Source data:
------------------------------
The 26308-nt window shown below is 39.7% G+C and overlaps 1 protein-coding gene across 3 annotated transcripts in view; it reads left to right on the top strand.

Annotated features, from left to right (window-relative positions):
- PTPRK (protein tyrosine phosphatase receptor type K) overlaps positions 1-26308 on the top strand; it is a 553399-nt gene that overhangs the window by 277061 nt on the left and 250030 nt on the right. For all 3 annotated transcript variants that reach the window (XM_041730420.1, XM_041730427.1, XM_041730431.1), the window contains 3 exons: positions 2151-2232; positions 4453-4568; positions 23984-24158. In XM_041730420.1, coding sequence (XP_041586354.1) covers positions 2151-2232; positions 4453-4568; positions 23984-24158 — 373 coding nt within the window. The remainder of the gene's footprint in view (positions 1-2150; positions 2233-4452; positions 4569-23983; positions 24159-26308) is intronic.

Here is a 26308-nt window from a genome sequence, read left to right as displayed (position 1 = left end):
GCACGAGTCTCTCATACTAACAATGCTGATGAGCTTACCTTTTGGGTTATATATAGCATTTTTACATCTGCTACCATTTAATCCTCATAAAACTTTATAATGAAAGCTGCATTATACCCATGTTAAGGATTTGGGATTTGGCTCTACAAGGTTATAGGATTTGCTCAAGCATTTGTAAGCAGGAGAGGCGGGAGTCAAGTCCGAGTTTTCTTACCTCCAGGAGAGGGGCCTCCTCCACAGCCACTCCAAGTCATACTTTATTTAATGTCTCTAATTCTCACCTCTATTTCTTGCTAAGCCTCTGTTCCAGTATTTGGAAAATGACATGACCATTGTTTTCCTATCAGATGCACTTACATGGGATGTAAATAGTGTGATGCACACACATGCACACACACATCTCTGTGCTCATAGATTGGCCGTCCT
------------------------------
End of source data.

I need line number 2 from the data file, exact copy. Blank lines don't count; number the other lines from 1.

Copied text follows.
Annotated features, from left to right (window-relative positions):